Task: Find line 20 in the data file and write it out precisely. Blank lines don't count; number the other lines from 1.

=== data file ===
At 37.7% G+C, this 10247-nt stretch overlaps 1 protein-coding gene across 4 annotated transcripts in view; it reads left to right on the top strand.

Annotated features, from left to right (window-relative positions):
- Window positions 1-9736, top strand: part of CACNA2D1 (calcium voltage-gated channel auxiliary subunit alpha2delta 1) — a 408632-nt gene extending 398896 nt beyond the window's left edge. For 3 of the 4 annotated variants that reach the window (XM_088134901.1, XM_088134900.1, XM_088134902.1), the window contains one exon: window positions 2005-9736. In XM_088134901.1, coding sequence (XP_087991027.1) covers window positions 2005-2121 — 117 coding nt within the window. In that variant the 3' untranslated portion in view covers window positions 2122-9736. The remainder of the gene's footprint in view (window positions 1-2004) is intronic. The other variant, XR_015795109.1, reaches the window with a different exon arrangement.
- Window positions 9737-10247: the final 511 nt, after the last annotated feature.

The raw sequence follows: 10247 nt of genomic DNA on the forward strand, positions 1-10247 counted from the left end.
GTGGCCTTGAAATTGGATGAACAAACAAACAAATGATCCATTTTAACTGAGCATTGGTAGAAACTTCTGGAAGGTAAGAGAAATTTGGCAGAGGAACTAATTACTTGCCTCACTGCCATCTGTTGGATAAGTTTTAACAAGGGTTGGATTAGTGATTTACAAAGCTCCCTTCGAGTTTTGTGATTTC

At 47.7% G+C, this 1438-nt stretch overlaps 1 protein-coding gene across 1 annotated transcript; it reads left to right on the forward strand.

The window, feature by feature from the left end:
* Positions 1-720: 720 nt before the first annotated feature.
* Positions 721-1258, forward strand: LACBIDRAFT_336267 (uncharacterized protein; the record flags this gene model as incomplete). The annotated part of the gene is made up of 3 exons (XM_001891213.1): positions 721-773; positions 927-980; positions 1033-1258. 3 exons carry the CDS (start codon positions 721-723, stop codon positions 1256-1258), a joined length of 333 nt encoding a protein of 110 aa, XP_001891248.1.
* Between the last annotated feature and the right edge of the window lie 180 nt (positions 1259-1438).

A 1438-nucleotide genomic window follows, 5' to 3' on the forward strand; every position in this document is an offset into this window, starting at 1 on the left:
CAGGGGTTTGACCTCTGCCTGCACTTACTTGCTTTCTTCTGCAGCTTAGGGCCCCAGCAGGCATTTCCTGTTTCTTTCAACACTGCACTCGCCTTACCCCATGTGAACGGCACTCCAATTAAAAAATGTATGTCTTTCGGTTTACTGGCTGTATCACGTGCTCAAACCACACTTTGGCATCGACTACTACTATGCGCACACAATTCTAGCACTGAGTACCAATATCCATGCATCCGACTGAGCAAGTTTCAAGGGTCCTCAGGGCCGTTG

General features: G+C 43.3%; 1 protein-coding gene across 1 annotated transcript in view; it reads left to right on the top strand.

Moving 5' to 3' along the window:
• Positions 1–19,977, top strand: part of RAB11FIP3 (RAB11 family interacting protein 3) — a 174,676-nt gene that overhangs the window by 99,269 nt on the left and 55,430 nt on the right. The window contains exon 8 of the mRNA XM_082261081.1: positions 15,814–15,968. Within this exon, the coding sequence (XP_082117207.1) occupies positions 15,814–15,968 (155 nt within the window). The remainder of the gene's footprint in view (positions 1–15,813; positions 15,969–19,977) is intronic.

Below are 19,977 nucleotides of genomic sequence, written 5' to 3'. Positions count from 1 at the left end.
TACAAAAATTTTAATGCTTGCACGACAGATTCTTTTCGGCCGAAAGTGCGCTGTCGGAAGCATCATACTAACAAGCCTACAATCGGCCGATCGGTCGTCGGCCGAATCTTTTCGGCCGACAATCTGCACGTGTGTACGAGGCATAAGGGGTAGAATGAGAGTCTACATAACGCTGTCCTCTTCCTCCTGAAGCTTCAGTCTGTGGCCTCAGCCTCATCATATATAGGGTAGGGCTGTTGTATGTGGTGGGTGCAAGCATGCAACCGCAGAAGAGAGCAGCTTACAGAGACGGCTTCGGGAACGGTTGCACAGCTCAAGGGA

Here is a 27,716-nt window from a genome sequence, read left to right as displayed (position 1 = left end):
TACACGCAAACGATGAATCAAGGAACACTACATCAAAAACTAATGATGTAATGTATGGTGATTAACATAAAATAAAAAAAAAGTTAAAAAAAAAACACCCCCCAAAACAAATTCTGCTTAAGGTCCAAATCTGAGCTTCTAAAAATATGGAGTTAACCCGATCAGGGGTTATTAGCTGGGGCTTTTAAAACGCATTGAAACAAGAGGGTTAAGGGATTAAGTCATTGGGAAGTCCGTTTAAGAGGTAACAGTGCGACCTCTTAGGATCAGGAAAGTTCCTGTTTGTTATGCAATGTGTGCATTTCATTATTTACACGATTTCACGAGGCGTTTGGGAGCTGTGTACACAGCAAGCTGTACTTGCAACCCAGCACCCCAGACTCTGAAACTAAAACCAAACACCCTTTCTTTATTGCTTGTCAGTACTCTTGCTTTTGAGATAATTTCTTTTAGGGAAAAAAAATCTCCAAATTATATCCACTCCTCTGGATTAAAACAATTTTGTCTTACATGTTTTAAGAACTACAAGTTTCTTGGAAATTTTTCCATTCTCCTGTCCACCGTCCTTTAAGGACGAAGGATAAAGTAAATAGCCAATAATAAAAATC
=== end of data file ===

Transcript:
TACACGCAAACGATGAATCAAGGAACACTACATCAAAAACTAATGATGTAATGTATGGTGATTAACATAAAATAAAAAAAAAGTTAAAAAAAAAACACCCCCCAAAACAAATTCTGCTTAAGGTCCAAATCTGAGCTTCTAAAAATATGGAGTTAACCCGATCAGGGGTTATTAGCTGGGGCTTTTAAAACGCATTGAAACAAGAGGGTTAAGGGATTAAGTCATTGGGAAGTCCGTTTAAGAGGTAACAGTGCGACCTCTTAGGATCAGGAAAGTTCCTGTTTGTTATGCAATGTGTGCATTTCATTATTTACACGATTTCACGAGGCGTTTGGGAGCTGTGTACACAGCAAGCTGTACTTGCAACCCAGCACCCCAGACTCTGAAACTAAAACCAAACACCCTTTCTTTATTGCTTGTCAGTACTCTTGCTTTTGAGATAATTTCTTTTAGGGAAAAAAAATCTCCAAATTATATCCACTCCTCTGGATTAAAACAATTTTGTCTTACATGTTTTAAGAACTACAAGTTTCTTGGAAATTTTTCCATTCTCCTGTCCACCGTCCTTTAAGGACGAAGGATAAAGTAAATAGCCAATAATAAAAATC